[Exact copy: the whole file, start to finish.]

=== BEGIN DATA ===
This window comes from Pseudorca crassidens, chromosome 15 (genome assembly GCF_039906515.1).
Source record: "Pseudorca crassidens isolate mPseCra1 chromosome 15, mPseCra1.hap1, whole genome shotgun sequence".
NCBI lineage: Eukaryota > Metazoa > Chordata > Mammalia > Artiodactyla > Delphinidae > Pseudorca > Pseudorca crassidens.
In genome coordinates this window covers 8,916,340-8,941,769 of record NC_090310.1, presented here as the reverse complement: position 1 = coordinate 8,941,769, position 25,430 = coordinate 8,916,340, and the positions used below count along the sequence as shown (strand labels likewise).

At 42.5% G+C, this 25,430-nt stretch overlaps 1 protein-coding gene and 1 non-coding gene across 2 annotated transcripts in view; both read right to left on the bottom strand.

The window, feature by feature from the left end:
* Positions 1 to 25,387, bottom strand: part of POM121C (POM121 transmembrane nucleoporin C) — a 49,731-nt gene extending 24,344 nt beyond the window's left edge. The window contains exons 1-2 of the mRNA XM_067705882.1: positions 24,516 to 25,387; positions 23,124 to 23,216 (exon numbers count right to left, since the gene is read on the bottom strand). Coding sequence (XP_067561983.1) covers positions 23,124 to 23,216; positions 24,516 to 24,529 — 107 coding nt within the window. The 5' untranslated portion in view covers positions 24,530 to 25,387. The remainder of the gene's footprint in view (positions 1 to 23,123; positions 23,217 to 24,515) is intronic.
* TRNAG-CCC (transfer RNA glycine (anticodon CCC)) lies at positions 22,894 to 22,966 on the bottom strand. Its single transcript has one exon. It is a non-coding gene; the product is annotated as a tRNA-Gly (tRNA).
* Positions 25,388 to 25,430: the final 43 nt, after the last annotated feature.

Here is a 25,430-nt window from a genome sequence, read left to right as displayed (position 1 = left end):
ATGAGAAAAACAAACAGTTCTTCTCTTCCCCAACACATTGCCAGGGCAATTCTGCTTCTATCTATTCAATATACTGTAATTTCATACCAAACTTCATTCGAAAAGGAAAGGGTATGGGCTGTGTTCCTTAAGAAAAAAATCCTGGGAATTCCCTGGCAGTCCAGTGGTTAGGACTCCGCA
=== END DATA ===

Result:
This window comes from Pseudorca crassidens, chromosome 15 (genome assembly GCF_039906515.1).
Source record: "Pseudorca crassidens isolate mPseCra1 chromosome 15, mPseCra1.hap1, whole genome shotgun sequence".
NCBI lineage: Eukaryota > Metazoa > Chordata > Mammalia > Artiodactyla > Delphinidae > Pseudorca > Pseudorca crassidens.
In genome coordinates this window covers 8,916,340-8,941,769 of record NC_090310.1, presented here as the reverse complement: position 1 = coordinate 8,941,769, position 25,430 = coordinate 8,916,340, and the positions used below count along the sequence as shown (strand labels likewise).

At 42.5% G+C, this 25,430-nt stretch overlaps 1 protein-coding gene and 1 non-coding gene across 2 annotated transcripts in view; both read right to left on the bottom strand.

The window, feature by feature from the left end:
* Positions 1 to 25,387, bottom strand: part of POM121C (POM121 transmembrane nucleoporin C) — a 49,731-nt gene extending 24,344 nt beyond the window's left edge. The window contains exons 1-2 of the mRNA XM_067705882.1: positions 24,516 to 25,387; positions 23,124 to 23,216 (exon numbers count right to left, since the gene is read on the bottom strand). Coding sequence (XP_067561983.1) covers positions 23,124 to 23,216; positions 24,516 to 24,529 — 107 coding nt within the window. The 5' untranslated portion in view covers positions 24,530 to 25,387. The remainder of the gene's footprint in view (positions 1 to 23,123; positions 23,217 to 24,515) is intronic.
* TRNAG-CCC (transfer RNA glycine (anticodon CCC)) lies at positions 22,894 to 22,966 on the bottom strand. Its single transcript has one exon. It is a non-coding gene; the product is annotated as a tRNA-Gly (tRNA).
* Positions 25,388 to 25,430: the final 43 nt, after the last annotated feature.

Here is a 25,430-nt window from a genome sequence, read left to right as displayed (position 1 = left end):
ATGAGAAAAACAAACAGTTCTTCTCTTCCCCAACACATTGCCAGGGCAATTCTGCTTCTATCTATTCAATATACTGTAATTTCATACCAAACTTCATTCGAAAAGGAAAGGGTATGGGCTGTGTTCCTTAAGAAAAAAATCCTGGGAATTCCCTGGCAGTCCAGTGGTTAGGACTCCGCA